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Chia Seeds vs. Flaxseeds

By Emily Lockhart

You’ve likely heard a lot of positive things between two much-hyped superfoods—flax and chia seeds. It’s about time we got the real scoop when it comes to which seed has more health benefits.

That’s right, it’s time for an all-star, health food face off between flaxseeds and chia seeds to see exactly which seed comes out on top when it comes to positive health benefits…

Protein and Heart-Healthy Fats

When you’re scooping seeds into your diet for a more healthful edge, the big 3 essentials to look out for are dietary fiber, protein, and heart healthy fats. When it comes to protein, both chia and flax seeds emerge in a neck-in-neck draw, according to Prevention Magazine.

Two-tablespoon servings of each seed weigh in with roughly 2.5-grams of protein, respectively. Both seeds are also equally matched when it comes to the amount of cholesterol-balancing omega 3 fatty acids, female-friendly folate, potassium, and magnesium offered.

Dietary Fiber in Chia vs. Flax

However, the tables suddenly turn when it comes to fiber. If you’re reaching for chia seeds, research from the USDA’s National Nutritional Database says you can expect a stellar 20-percent of your daily recommended allowance (RDA) in one serving.

Flax still provides the fibrous goods, at only 15-percent of your RDA. Chia also provides double the calcium—11-percent of your recommended daily dose (compared to just 5-percent in flax).

Disease-Fighting Vitamins & Nutrients

In the end, chia delivers more when it comes to antioxidants, the molecules found in food and beverages, which protect the body from disease-causing free radicals. The USDA also notes that chia contains more heart-healthy selenium, and bone-strengthening phosphorus compared to flax.

But don’t count out flax just yet—this seed has bragging rights in its corner when it comes to higher levels of cancer-blasting magnesium, tissue-defending copper, and brain-boosting vitamin B1!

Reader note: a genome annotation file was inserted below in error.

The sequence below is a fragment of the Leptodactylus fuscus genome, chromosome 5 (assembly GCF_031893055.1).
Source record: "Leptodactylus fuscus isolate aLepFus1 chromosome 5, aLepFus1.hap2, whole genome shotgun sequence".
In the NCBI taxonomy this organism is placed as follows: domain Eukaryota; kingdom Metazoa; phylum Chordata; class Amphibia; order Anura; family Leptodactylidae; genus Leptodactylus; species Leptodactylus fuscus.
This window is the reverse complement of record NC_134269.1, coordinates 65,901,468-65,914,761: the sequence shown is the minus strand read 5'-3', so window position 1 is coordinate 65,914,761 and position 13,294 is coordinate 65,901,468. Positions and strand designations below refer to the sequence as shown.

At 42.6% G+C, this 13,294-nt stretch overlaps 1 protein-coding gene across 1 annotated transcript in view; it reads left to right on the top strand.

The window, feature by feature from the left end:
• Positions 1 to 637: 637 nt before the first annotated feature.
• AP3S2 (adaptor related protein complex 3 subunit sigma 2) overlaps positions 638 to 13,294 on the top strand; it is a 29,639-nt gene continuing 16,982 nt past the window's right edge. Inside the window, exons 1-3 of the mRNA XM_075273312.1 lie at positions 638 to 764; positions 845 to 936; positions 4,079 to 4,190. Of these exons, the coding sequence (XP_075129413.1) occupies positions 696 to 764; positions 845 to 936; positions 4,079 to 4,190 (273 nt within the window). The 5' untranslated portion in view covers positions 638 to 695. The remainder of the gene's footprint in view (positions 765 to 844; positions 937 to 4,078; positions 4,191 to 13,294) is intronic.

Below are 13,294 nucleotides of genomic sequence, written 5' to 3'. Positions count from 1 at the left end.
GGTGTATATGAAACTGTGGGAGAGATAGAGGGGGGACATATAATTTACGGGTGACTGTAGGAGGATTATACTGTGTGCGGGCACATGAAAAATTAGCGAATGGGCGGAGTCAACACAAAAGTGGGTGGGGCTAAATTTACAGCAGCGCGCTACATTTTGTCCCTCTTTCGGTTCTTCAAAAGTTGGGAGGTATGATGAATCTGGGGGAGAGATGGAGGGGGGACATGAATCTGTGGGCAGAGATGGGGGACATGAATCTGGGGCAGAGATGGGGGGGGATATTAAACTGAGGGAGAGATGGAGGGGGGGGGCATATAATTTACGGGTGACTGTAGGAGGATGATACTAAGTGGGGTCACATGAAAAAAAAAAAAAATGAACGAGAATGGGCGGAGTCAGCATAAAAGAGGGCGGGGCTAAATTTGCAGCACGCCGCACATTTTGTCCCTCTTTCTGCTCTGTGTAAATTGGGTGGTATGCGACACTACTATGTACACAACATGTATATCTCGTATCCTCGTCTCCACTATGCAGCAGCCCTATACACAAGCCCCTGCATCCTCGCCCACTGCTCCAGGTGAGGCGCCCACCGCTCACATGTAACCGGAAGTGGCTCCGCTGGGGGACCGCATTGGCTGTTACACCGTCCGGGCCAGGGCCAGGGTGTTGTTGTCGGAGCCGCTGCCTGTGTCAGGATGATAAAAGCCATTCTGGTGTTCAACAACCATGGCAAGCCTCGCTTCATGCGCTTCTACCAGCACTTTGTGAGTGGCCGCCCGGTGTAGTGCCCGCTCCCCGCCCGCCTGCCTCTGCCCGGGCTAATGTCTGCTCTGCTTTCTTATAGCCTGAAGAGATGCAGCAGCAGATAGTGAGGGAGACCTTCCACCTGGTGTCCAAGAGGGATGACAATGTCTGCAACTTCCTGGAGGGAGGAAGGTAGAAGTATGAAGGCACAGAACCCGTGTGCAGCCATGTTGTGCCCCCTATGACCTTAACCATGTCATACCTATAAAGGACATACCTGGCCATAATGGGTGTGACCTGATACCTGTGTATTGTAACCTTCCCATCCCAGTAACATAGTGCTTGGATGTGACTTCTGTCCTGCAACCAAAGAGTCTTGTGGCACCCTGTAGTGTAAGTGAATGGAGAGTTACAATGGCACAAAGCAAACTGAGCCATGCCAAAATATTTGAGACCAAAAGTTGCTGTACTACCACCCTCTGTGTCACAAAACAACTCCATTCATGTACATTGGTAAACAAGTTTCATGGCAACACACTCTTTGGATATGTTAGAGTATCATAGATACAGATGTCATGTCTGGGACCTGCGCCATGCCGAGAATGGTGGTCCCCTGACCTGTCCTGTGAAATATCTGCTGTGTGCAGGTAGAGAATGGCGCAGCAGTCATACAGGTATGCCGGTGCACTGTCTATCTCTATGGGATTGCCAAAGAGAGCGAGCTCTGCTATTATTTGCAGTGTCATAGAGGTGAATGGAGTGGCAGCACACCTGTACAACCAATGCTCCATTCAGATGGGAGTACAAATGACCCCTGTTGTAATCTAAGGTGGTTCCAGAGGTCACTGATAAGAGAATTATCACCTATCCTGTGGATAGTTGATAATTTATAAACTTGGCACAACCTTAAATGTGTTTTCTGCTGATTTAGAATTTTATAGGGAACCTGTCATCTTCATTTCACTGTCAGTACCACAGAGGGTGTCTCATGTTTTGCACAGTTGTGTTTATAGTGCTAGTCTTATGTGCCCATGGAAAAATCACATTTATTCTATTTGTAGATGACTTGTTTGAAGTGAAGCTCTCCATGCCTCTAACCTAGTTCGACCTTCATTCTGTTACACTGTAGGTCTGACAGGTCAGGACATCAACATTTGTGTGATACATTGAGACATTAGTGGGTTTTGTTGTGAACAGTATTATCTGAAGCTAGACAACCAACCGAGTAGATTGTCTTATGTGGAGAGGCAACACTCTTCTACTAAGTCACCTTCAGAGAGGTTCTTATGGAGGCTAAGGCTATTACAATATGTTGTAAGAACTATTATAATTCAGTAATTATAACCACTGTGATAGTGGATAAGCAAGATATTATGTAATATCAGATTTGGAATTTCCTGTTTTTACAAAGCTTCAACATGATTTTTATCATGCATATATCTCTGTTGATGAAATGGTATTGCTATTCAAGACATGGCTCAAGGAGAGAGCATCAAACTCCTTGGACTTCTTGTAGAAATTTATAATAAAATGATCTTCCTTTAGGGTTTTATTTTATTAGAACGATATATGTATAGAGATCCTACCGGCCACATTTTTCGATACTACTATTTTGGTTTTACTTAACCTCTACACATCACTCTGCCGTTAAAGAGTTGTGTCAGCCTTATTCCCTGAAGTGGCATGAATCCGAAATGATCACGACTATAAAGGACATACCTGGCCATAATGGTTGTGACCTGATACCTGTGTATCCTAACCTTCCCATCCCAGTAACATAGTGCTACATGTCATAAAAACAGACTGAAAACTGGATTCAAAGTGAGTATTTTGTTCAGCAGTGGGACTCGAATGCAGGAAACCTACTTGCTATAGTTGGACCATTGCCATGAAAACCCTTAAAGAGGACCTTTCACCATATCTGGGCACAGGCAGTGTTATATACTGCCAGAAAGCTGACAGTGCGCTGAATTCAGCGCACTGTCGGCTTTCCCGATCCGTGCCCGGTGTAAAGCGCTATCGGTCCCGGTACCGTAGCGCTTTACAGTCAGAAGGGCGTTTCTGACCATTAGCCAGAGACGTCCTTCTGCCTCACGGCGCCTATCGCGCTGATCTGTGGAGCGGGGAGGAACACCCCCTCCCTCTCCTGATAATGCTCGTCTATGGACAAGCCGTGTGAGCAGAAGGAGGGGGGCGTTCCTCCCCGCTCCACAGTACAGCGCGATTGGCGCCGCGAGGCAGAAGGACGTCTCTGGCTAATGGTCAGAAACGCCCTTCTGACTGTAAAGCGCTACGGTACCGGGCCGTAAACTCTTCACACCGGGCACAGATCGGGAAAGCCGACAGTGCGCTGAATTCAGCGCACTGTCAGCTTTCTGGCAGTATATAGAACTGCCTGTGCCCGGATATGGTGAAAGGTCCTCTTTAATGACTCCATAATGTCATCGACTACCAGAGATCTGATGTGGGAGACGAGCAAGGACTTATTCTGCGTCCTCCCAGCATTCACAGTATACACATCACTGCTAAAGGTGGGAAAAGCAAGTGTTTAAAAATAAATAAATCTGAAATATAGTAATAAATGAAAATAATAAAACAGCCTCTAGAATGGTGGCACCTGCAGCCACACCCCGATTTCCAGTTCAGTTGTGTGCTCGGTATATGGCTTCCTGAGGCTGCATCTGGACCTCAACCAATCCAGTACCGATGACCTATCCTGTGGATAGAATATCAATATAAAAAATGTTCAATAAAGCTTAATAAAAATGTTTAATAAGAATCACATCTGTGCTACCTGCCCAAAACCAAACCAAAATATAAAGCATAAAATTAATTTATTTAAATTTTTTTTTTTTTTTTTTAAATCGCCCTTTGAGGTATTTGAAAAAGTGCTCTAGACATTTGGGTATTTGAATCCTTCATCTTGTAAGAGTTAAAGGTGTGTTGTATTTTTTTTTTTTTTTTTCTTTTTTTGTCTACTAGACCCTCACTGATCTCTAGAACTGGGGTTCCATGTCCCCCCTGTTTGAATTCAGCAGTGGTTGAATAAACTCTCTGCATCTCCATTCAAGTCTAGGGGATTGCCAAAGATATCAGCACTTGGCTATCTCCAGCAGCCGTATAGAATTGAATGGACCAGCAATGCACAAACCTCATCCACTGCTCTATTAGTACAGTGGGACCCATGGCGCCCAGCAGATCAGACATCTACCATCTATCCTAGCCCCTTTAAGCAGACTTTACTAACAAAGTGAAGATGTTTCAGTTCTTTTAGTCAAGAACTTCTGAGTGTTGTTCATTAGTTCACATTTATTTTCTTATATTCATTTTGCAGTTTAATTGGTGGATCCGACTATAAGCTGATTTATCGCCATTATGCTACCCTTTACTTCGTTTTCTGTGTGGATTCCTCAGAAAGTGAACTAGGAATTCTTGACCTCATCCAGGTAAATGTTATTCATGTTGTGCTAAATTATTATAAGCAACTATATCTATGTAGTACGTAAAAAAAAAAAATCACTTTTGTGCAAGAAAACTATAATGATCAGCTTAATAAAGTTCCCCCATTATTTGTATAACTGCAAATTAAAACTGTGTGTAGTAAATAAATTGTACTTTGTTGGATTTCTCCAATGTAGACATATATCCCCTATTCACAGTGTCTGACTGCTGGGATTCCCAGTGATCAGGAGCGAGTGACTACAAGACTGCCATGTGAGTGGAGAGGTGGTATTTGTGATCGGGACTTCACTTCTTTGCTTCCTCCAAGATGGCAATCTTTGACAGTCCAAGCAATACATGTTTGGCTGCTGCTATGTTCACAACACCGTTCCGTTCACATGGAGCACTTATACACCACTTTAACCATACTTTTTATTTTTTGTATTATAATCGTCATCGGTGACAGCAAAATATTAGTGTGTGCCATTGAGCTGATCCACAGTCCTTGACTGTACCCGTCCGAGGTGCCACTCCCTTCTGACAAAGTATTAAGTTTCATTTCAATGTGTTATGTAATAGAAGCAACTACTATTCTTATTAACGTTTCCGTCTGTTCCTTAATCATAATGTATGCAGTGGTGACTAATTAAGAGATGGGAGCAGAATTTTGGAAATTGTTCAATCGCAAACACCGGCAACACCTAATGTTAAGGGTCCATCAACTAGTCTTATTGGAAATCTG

Calories and Carbohydrate Content

When it comes to points for basic nutrition, it really depends on your individual needs from flax vs. chia seeds. If you’re judging these seeds based on their calorie count, chia wins out for fewer calories—just 69 per 2-teaspoon serving compared to 75-calories from flax, according to Prevention Magazine.

Chia also gets points for ranking as the slimmer seed—there’s just 4.4-grams of fat per serving compared to 6-grams of fat per serving of flax. However, flax is packed with fewer carbohydrates—just 4-grams of carbs vs. chia’s 6-grams of carbs per serving.

Flax Prevents Breast Cancer

The many touted health benefits of flax are due to the seed’s rich phytoestrogen lignans content (pronounced like phi-to-estrogen), which is especially important for the ladies.

Lignan compounds infuse the female body with a weak form of estrogen, which studies from USDA’s National Nutritional Database have linked to breast cancer prevention.

Chia Lowers Heart Disease Risk

Research from the National Institutes of Health indicates that chia is linked to significantly lower rates of cardiovascular disease, high blood pressure, metabolic syndrome, type 2 diabetes, and other related diseases when consumed in conjunction with a healthy diet and lifestyle.

Both chia and flaxseeds can be eaten whole, however it won’t be digested as well. Ground flaxseed is a popular choice to avoid these digestive issues, whereas chia seeds are more often consumed whole. That means chia gels when mixed with liquids, like smoothies and yogurt, can better regulate blood sugar and fill you up for longer if you happen to be dieting.

Substituting Chia or Flax for Other Foods

In the end, depending on your own nutritional and dietary needs, it’s really up to you to declare a winner between chia seeds vs. flax seeds.

Unless you’re subbing chia or flax seeds for other foods in your diet, remember that you’re adding 60-calories or more per 2-teaspoon servings, which can quickly add up and outweigh the other well-hyped health advantages. For more information on how to enjoy chia seeds, check out our article on Versatile and Healthy Ways to Enjoy Chia Seeds.

Emily Lockhart


Emily Lockhart is a certified yoga instructor and personal trainer. She believes that being healthy is a lifestyle choice, not a punishment or temporary fix to attain a desired fitness or body image goal. Anna helps her clients take responsibility for their own health and wellness through her classes and articles on ActiveBeat.

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